The plasticising effect of moisturisers on human skin in vivo: A measure of moisturising potency?

Gregor B.E. Jemec, Hans Christian Wulf

    Publikation: Bidrag til tidsskriftArtikelForskningpeer review


    Background/aims: Moisturisers have many different effects on the skin, but increased plasticity is an important effect of moisturising. We have studied the short-term effects of six commonly used brands of moisturisers on the plasticity of normal and atopic skin. Methods: Measurements of skin mechanics and capacitance were made in 25 healthy volunteers and 15 patients with atopic dermatitis, before and after moisturiser application. Results: Baseline mechanical values did not differ in the two groups. Capacitance was significantly lower in atopics (P < 0.001). All moisturisers increased distensibility and hysteresis of normal as well as atopic skin. Vaseline® and Locobase® caused significantly greater distensibility increases than other moisturisers tested in normal skin, and Vaseline® caused a significantly greater increase in the hysteresis of normal skin. Hysteresis was unaffected by Kerodex® and Clinique® in normal skin. No differences were seen between the effects of different moisturisers in atopic skin. Capacitance measurements fell significantly in normal skin, possibly because of residual cream on the skin surface, while an increase or a significantly smaller reduction were seen in atopic skin. This may reflect better absorption of the moisturisers in atopic skin. Conclusions: The results suggest that high lipid moisturisers cause significantly greater changes in plasticity of normal skin than low-lipid moisturisers, and that atopic skin is influenced to a higher degree by moisturisers than normal skin.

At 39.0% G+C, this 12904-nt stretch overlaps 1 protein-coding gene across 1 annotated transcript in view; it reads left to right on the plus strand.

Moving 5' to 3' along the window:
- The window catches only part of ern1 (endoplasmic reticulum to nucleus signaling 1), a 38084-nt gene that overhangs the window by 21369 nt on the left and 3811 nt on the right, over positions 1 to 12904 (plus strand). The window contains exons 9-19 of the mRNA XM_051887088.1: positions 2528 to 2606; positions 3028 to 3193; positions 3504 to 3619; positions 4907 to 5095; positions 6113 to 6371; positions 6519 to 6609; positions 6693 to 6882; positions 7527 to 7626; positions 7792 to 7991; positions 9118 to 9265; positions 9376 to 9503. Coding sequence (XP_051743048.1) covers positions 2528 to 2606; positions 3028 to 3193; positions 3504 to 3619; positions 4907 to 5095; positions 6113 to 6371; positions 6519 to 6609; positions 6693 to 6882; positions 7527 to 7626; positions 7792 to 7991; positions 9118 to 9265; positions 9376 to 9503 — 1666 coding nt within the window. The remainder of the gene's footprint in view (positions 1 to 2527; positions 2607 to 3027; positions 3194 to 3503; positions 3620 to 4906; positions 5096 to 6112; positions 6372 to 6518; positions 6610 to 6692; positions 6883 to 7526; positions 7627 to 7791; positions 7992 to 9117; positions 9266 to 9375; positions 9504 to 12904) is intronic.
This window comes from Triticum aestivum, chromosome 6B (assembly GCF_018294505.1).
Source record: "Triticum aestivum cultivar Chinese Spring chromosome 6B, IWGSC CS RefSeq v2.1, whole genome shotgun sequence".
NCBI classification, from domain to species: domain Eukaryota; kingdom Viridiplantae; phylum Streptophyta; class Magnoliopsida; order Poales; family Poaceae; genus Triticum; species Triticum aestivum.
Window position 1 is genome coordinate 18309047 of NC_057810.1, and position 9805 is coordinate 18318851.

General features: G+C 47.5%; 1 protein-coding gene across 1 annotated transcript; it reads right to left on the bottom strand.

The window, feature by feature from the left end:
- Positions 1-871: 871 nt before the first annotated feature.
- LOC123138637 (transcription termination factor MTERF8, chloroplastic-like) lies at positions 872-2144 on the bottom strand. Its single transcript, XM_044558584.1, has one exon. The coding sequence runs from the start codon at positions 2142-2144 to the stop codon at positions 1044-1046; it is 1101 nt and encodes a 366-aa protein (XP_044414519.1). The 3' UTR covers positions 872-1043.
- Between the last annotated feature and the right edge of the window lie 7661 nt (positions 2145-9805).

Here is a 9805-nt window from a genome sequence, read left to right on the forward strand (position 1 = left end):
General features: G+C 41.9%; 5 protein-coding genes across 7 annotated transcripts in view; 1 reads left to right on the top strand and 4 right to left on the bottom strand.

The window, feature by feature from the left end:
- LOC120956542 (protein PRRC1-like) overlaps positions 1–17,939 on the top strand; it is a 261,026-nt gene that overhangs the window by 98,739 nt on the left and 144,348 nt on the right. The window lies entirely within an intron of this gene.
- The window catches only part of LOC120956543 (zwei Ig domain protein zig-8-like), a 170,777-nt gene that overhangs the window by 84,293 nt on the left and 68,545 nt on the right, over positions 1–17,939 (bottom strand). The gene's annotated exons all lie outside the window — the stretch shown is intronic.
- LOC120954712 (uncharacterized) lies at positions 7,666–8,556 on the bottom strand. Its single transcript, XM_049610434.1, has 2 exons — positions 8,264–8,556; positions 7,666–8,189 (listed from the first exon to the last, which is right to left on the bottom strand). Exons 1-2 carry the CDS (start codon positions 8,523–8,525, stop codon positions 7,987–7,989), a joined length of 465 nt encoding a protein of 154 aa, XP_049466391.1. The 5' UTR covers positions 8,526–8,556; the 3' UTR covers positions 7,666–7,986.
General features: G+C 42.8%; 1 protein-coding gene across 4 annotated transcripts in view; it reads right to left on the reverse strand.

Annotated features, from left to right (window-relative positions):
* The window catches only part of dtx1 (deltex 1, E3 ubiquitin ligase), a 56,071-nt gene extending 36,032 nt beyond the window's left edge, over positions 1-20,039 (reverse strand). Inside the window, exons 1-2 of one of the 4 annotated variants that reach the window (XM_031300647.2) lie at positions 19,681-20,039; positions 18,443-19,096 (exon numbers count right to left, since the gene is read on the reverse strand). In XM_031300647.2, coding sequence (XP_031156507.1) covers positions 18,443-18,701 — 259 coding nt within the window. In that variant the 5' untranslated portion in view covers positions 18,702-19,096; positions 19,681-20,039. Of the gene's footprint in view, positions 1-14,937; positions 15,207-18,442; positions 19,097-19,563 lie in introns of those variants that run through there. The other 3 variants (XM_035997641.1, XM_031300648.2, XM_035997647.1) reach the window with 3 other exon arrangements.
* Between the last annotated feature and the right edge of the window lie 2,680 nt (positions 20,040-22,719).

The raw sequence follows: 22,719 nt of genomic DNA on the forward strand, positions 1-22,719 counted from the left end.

Sider (fra-til)88-93
    Antal sider6
    TidsskriftSkin Research and Technology
    Udgave nummer2
    StatusUdgivet - 1 maj 1998

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